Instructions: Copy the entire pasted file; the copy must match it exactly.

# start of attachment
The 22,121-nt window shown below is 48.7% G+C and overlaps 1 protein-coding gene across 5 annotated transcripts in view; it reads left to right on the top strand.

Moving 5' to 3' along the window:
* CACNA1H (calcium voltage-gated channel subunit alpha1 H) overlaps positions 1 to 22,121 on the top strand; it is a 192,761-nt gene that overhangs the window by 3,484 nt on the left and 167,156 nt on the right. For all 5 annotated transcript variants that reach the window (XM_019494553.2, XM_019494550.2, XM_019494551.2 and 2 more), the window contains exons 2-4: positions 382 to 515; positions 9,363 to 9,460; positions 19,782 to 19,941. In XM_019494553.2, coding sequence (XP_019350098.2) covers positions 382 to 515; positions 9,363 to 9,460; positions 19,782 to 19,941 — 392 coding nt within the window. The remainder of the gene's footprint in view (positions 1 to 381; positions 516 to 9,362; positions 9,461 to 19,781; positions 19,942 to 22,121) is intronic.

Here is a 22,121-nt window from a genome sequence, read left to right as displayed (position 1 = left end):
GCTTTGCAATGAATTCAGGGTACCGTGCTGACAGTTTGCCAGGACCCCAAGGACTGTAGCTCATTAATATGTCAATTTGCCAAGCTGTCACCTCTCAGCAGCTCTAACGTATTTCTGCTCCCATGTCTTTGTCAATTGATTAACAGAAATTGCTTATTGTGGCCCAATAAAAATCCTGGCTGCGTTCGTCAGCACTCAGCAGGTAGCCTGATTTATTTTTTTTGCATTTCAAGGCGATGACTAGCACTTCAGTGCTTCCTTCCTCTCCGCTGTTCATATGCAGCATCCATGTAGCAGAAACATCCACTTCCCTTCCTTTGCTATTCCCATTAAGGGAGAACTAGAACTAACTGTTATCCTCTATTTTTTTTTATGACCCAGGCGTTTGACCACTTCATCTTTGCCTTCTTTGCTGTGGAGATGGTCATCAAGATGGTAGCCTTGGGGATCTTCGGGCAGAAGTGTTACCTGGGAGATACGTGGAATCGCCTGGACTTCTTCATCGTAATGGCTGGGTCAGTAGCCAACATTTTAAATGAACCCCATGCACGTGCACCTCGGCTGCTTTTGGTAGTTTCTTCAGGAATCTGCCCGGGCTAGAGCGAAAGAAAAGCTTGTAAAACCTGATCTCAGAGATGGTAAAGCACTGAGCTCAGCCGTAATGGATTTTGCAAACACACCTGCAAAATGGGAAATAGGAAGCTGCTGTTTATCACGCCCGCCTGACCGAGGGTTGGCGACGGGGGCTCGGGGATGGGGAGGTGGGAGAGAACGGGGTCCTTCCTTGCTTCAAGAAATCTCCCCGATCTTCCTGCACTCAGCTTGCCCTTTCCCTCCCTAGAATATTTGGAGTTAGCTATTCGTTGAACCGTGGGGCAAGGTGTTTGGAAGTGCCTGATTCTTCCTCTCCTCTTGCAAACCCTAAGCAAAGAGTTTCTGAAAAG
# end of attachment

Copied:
The 22,121-nt window shown below is 48.7% G+C and overlaps 1 protein-coding gene across 5 annotated transcripts in view; it reads left to right on the top strand.

Moving 5' to 3' along the window:
* CACNA1H (calcium voltage-gated channel subunit alpha1 H) overlaps positions 1 to 22,121 on the top strand; it is a 192,761-nt gene that overhangs the window by 3,484 nt on the left and 167,156 nt on the right. For all 5 annotated transcript variants that reach the window (XM_019494553.2, XM_019494550.2, XM_019494551.2 and 2 more), the window contains exons 2-4: positions 382 to 515; positions 9,363 to 9,460; positions 19,782 to 19,941. In XM_019494553.2, coding sequence (XP_019350098.2) covers positions 382 to 515; positions 9,363 to 9,460; positions 19,782 to 19,941 — 392 coding nt within the window. The remainder of the gene's footprint in view (positions 1 to 381; positions 516 to 9,362; positions 9,461 to 19,781; positions 19,942 to 22,121) is intronic.

Here is a 22,121-nt window from a genome sequence, read left to right as displayed (position 1 = left end):
GCTTTGCAATGAATTCAGGGTACCGTGCTGACAGTTTGCCAGGACCCCAAGGACTGTAGCTCATTAATATGTCAATTTGCCAAGCTGTCACCTCTCAGCAGCTCTAACGTATTTCTGCTCCCATGTCTTTGTCAATTGATTAACAGAAATTGCTTATTGTGGCCCAATAAAAATCCTGGCTGCGTTCGTCAGCACTCAGCAGGTAGCCTGATTTATTTTTTTTGCATTTCAAGGCGATGACTAGCACTTCAGTGCTTCCTTCCTCTCCGCTGTTCATATGCAGCATCCATGTAGCAGAAACATCCACTTCCCTTCCTTTGCTATTCCCATTAAGGGAGAACTAGAACTAACTGTTATCCTCTATTTTTTTTTATGACCCAGGCGTTTGACCACTTCATCTTTGCCTTCTTTGCTGTGGAGATGGTCATCAAGATGGTAGCCTTGGGGATCTTCGGGCAGAAGTGTTACCTGGGAGATACGTGGAATCGCCTGGACTTCTTCATCGTAATGGCTGGGTCAGTAGCCAACATTTTAAATGAACCCCATGCACGTGCACCTCGGCTGCTTTTGGTAGTTTCTTCAGGAATCTGCCCGGGCTAGAGCGAAAGAAAAGCTTGTAAAACCTGATCTCAGAGATGGTAAAGCACTGAGCTCAGCCGTAATGGATTTTGCAAACACACCTGCAAAATGGGAAATAGGAAGCTGCTGTTTATCACGCCCGCCTGACCGAGGGTTGGCGACGGGGGCTCGGGGATGGGGAGGTGGGAGAGAACGGGGTCCTTCCTTGCTTCAAGAAATCTCCCCGATCTTCCTGCACTCAGCTTGCCCTTTCCCTCCCTAGAATATTTGGAGTTAGCTATTCGTTGAACCGTGGGGCAAGGTGTTTGGAAGTGCCTGATTCTTCCTCTCCTCTTGCAAACCCTAAGCAAAGAGTTTCTGAAAAG